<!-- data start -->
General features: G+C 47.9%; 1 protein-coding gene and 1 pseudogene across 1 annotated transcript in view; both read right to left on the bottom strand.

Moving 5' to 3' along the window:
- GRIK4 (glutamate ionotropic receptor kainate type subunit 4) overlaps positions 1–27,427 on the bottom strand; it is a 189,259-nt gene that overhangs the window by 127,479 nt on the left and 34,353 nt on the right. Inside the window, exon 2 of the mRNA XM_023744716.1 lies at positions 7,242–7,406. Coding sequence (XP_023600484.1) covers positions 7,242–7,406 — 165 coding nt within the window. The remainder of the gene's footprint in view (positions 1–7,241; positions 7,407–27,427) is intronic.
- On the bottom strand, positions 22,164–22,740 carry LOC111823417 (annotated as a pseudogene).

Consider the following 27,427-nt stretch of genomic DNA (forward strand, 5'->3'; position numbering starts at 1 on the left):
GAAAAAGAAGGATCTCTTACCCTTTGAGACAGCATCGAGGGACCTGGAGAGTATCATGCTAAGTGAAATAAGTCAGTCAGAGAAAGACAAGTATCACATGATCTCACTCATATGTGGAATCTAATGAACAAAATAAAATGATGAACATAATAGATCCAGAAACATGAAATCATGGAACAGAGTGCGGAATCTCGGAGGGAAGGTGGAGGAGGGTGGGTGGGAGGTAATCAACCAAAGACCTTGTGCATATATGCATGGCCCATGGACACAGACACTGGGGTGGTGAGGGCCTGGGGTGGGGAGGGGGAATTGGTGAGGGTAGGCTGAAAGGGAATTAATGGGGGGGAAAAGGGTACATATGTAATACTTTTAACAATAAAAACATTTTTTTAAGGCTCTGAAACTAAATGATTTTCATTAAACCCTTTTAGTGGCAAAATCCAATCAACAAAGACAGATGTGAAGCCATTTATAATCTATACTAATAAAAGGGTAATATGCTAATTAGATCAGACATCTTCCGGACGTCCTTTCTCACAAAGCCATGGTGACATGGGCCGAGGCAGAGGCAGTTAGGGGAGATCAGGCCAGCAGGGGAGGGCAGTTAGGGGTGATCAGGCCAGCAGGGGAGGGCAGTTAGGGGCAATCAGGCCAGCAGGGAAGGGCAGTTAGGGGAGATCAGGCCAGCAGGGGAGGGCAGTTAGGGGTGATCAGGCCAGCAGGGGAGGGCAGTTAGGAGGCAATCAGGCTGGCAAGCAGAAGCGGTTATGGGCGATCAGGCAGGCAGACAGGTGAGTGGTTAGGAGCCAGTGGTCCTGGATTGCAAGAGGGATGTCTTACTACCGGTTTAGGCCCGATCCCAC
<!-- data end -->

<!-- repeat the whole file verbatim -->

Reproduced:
General features: G+C 47.9%; 1 protein-coding gene and 1 pseudogene across 1 annotated transcript in view; both read right to left on the bottom strand.

Moving 5' to 3' along the window:
- GRIK4 (glutamate ionotropic receptor kainate type subunit 4) overlaps positions 1–27,427 on the bottom strand; it is a 189,259-nt gene that overhangs the window by 127,479 nt on the left and 34,353 nt on the right. Inside the window, exon 2 of the mRNA XM_023744716.1 lies at positions 7,242–7,406. Coding sequence (XP_023600484.1) covers positions 7,242–7,406 — 165 coding nt within the window. The remainder of the gene's footprint in view (positions 1–7,241; positions 7,407–27,427) is intronic.
- On the bottom strand, positions 22,164–22,740 carry LOC111823417 (annotated as a pseudogene).

Consider the following 27,427-nt stretch of genomic DNA (forward strand, 5'->3'; position numbering starts at 1 on the left):
GAAAAAGAAGGATCTCTTACCCTTTGAGACAGCATCGAGGGACCTGGAGAGTATCATGCTAAGTGAAATAAGTCAGTCAGAGAAAGACAAGTATCACATGATCTCACTCATATGTGGAATCTAATGAACAAAATAAAATGATGAACATAATAGATCCAGAAACATGAAATCATGGAACAGAGTGCGGAATCTCGGAGGGAAGGTGGAGGAGGGTGGGTGGGAGGTAATCAACCAAAGACCTTGTGCATATATGCATGGCCCATGGACACAGACACTGGGGTGGTGAGGGCCTGGGGTGGGGAGGGGGAATTGGTGAGGGTAGGCTGAAAGGGAATTAATGGGGGGGAAAAGGGTACATATGTAATACTTTTAACAATAAAAACATTTTTTTAAGGCTCTGAAACTAAATGATTTTCATTAAACCCTTTTAGTGGCAAAATCCAATCAACAAAGACAGATGTGAAGCCATTTATAATCTATACTAATAAAAGGGTAATATGCTAATTAGATCAGACATCTTCCGGACGTCCTTTCTCACAAAGCCATGGTGACATGGGCCGAGGCAGAGGCAGTTAGGGGAGATCAGGCCAGCAGGGGAGGGCAGTTAGGGGTGATCAGGCCAGCAGGGGAGGGCAGTTAGGGGCAATCAGGCCAGCAGGGAAGGGCAGTTAGGGGAGATCAGGCCAGCAGGGGAGGGCAGTTAGGGGTGATCAGGCCAGCAGGGGAGGGCAGTTAGGAGGCAATCAGGCTGGCAAGCAGAAGCGGTTATGGGCGATCAGGCAGGCAGACAGGTGAGTGGTTAGGAGCCAGTGGTCCTGGATTGCAAGAGGGATGTCTTACTACCGGTTTAGGCCCGATCCCAC